Daylight Saving Time — A Brief History
Set your clocks ahead one hour Saturday night.
I hate losing an hour of sleep, but if it means spring is around the corner, I'm all for it.
Ever wonder what the history of Daylight Saving Time is (and yes, it's saving, not savings)?
Benjamin Franklin first suggested Daylight Saving Time in 1784, but modern DST was not proposed until 1895 when an entomologist (a what?) from New Zealand, George Vernon Hudson, presented a proposal for a two-hour daylight saving shift to the Wellington Philosophical Society.
The conception of DST was mainly credited to an English builder, William Willett in 1905, when he presented the idea to advance the clock during the summer months. His proposal was published two years later and introduced to the House of Commons in February 1908. The first Daylight Saving Bill was examined by a select committee but was never made into a law. It was not until World War I, in 1916, that DST was adopted and implemented by several countries in Europe who initially rejected the idea.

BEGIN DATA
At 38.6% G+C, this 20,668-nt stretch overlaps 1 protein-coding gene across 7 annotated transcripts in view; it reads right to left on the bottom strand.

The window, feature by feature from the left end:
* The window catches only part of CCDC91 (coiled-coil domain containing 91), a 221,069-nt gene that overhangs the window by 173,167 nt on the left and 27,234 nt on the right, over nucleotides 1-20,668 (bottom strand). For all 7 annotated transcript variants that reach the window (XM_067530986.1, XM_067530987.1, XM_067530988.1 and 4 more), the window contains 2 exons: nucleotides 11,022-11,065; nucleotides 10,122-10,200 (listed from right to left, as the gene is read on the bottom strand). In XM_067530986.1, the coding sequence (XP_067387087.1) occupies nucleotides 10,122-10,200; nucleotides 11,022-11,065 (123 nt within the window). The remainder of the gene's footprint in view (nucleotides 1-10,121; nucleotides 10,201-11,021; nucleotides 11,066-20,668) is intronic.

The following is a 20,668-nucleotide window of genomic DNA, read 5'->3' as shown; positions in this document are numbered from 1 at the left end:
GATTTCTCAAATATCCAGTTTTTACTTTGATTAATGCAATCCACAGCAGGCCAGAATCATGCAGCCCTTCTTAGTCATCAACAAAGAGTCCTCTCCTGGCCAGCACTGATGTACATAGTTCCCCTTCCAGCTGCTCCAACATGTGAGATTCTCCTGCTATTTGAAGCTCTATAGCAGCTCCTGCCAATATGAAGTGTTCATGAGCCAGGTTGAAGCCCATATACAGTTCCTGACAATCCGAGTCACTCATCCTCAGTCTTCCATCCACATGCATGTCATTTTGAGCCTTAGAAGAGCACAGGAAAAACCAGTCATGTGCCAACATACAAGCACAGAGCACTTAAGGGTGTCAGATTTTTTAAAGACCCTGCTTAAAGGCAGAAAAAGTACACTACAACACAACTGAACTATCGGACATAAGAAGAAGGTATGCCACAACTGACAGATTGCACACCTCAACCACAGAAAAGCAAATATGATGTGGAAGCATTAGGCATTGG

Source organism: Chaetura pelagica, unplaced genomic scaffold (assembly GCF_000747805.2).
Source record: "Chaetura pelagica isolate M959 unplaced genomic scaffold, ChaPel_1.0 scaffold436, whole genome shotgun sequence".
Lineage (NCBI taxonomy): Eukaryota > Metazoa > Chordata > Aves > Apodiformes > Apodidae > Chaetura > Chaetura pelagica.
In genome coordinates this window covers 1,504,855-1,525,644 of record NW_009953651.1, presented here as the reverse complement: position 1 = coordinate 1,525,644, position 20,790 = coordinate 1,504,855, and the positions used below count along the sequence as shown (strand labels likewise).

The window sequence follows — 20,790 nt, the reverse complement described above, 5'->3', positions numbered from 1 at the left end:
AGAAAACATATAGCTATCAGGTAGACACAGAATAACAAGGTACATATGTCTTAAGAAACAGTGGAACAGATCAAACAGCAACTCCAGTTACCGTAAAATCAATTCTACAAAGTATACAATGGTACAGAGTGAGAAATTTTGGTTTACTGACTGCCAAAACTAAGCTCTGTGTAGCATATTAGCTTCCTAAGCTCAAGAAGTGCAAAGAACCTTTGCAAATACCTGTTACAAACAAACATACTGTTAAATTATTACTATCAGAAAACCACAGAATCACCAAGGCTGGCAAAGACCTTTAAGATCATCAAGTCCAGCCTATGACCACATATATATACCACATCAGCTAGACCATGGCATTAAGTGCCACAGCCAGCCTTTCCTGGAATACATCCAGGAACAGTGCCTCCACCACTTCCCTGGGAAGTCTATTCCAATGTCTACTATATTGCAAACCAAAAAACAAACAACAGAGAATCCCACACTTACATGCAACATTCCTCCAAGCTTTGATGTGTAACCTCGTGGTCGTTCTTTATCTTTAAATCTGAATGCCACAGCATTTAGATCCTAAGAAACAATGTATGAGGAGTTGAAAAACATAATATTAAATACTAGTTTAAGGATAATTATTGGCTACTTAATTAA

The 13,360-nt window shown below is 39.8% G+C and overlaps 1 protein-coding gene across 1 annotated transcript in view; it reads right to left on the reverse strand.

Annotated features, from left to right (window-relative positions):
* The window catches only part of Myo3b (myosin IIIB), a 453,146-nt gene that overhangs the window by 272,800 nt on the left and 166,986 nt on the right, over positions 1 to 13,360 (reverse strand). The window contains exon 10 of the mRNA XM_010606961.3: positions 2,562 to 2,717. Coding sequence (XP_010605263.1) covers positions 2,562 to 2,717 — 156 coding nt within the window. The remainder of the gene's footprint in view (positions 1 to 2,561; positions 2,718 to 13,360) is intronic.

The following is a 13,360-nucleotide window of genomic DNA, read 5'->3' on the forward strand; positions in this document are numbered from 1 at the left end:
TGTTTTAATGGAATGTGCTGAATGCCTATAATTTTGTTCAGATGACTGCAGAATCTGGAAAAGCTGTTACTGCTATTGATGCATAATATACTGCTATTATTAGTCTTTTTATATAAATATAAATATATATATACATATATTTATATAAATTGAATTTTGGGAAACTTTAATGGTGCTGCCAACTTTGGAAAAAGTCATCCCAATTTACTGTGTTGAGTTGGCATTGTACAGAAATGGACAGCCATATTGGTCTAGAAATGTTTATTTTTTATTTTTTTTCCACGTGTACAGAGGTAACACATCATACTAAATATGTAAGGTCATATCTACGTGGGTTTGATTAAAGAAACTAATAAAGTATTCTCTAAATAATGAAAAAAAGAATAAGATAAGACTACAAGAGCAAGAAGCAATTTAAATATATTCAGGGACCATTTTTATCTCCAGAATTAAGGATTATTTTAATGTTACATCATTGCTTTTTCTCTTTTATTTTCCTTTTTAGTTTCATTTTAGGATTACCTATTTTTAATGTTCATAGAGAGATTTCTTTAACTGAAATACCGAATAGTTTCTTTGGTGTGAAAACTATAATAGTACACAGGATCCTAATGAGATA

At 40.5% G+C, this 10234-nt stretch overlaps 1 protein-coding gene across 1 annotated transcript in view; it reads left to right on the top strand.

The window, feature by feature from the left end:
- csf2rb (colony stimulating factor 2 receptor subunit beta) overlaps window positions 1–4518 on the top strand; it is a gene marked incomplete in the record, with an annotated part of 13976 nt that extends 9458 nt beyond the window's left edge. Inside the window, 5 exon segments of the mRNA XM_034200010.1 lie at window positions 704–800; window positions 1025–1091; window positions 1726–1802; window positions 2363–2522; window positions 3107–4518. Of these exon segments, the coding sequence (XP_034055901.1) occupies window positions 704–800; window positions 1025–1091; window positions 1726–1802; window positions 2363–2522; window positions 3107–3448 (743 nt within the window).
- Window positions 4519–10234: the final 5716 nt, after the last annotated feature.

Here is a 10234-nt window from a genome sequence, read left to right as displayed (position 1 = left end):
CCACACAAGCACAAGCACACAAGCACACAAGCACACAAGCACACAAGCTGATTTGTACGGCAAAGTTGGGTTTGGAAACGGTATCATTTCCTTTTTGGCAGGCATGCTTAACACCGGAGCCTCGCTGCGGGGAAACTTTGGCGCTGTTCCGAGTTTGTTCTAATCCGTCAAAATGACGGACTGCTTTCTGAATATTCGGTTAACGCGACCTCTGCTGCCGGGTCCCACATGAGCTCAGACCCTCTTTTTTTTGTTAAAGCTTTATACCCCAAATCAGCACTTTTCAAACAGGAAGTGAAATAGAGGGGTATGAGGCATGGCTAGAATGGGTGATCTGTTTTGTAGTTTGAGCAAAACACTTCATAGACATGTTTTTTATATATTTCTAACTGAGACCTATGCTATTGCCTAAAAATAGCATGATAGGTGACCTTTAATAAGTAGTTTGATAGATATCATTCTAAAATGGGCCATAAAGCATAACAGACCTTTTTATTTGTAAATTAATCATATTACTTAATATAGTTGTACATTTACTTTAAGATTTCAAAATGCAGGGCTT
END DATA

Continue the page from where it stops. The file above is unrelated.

On August 8, 2005 President Bush signed into law a broad energy bill (Energy Policy Act of 2005) that extended Daylight Saving Time by four weeks beginning in 2007. The provisions of the bill called for Daylight Saving Time to begin three weeks earlier on the second Sunday in March and end one week later on the first Sunday in November. Previously, Daylight Saving Time started on the first Sunday in April and ended on the last Sunday in October. The provisions took effect on March 11, 2007.
In short, don't forget to change your clocks!